BERLIN (BLOOMBERG) - Chancellor Angela Merkel said it was premature to consider easing Germany's lockdown measures as coronavirus infections can take as long as 14 days to incubate.
"We're not even close to where we can see if the measures are working," Merkel said via audio conference from Berlin in her first public comments since entering precautionary quarantine on Sunday (March 22).
The German leader isolated herself at home after she learned that she had come in contact with a doctor who later tested positive. Two initial tests turned up a negative result. Merkel spoke after back-to-back video conferences with leaders of the Group of 20 nations and European Union member states.
The G-20 said they were injecting more than US$5 trillion (S$7.16 trillion) to help buoy the global economy - and that leaders will do "whatever it takes" to stave off economic catastrophe.
European leaders, meanwhile, struggled to agree on a concrete strategy to contain the fallout from the pandemic, leaving key details to be hammered out in the weeks ahead. One of the sticking points was over financing recovery efforts, with some countries pushing for so-called coronabonds to jointly raise funds.
Merkel said the European Stability Mechanism "is the preferred instrument" for providing aid in the euro area.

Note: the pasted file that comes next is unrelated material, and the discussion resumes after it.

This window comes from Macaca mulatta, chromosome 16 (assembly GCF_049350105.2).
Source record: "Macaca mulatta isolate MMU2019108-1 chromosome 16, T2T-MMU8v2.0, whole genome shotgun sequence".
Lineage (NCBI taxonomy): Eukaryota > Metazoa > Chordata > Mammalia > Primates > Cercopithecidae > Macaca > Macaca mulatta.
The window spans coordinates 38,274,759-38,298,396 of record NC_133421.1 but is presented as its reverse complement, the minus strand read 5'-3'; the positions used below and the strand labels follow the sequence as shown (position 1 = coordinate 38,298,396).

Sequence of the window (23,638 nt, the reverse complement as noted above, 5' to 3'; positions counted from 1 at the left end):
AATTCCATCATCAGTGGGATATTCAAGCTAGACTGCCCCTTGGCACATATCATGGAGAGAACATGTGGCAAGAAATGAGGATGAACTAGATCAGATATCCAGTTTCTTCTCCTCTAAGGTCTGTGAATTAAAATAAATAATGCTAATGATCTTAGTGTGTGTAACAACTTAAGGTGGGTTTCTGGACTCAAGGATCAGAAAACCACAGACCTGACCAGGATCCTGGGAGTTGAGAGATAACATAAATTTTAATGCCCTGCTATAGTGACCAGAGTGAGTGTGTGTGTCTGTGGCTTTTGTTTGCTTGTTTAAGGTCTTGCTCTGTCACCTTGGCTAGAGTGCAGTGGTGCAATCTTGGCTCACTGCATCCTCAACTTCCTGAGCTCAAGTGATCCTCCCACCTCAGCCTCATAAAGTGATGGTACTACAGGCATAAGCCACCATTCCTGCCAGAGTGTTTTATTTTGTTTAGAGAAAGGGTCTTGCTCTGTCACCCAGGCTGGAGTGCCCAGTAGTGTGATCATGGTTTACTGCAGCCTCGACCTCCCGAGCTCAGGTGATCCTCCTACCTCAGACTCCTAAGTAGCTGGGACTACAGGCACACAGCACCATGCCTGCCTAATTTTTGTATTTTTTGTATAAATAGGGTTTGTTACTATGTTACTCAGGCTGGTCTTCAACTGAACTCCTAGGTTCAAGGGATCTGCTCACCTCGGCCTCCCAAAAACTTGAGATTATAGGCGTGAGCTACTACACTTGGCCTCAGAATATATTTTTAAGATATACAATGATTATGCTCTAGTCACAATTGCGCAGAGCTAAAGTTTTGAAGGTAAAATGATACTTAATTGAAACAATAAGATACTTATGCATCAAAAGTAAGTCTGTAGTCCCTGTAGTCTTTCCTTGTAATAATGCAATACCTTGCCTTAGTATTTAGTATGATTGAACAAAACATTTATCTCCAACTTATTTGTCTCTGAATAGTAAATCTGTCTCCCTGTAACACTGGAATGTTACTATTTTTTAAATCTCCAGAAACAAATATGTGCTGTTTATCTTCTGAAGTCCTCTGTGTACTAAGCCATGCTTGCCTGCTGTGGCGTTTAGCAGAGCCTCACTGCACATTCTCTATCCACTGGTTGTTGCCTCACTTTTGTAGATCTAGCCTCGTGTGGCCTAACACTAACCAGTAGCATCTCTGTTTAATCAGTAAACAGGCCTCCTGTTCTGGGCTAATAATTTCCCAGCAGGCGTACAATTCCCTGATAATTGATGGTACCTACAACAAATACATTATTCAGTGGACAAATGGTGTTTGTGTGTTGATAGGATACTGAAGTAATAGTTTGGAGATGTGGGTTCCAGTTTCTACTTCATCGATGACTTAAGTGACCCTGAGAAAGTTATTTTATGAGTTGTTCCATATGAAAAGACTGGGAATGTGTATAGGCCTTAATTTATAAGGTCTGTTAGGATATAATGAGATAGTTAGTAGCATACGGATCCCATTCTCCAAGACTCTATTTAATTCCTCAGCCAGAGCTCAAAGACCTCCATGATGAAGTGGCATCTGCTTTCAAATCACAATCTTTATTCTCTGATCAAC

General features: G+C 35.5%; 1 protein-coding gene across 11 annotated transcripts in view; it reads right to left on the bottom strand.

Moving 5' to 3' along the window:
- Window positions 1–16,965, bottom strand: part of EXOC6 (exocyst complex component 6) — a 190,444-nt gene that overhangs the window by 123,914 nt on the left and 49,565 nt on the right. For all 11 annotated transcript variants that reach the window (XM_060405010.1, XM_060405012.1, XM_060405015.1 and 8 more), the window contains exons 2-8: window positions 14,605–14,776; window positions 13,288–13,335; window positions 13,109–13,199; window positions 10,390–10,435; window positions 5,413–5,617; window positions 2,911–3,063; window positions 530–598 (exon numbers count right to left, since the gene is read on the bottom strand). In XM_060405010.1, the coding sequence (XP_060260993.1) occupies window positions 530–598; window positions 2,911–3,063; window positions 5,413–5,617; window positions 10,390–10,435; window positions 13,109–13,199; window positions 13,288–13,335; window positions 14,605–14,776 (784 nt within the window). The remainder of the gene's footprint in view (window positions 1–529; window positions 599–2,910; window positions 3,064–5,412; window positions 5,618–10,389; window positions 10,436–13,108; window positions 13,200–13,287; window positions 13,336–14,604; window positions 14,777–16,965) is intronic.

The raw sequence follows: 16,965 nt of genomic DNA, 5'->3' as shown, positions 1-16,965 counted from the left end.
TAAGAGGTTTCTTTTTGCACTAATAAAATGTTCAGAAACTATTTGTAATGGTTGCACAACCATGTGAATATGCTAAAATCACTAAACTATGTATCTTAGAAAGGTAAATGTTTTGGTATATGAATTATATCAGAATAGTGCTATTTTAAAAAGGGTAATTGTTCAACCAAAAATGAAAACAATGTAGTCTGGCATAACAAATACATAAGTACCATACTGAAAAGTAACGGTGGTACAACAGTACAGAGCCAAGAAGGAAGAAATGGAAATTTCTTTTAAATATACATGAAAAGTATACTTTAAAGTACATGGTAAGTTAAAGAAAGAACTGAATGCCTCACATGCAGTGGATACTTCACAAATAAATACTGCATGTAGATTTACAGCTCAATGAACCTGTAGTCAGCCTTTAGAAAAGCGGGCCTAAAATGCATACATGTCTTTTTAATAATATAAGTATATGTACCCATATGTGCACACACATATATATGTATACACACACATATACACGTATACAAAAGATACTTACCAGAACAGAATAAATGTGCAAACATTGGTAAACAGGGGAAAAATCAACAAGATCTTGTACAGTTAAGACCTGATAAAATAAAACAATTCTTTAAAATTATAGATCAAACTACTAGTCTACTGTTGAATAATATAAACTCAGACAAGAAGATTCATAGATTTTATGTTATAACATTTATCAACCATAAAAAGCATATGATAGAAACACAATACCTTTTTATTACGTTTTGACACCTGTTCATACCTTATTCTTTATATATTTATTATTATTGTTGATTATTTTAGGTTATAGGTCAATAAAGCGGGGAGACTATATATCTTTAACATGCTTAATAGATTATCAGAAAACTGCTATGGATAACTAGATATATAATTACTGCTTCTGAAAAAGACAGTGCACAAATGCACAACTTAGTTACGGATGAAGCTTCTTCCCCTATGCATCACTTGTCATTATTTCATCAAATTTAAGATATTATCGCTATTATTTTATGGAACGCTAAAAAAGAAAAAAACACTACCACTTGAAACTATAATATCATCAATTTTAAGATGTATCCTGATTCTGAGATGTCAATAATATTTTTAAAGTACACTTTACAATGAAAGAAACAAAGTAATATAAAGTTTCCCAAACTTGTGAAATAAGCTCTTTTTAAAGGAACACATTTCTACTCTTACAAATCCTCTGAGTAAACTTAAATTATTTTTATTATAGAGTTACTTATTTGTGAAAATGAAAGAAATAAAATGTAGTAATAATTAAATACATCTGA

Merkel's government this week secured emergency spending powers to unleash a historic rescue package worth more than 750 billion euros. The measures - including higher social spending, loans for businesses and funds to potentially buy stakes in stricken companies - will be financed by 156 billion euros in new debt, blowing open the country's previous commitment to balanced budgets.
Before entering quarantine, Merkel tightened Germany's lockdown measures including banning gatherings of more than two people. Last week, she called the disease the country's biggest challenge since World War II.
Despite being in quarantine, Merkel said she was getting on with her duties, but with some limitations.
"Of course you don't have the opportunity to walk around and talk to someone at the table," she said.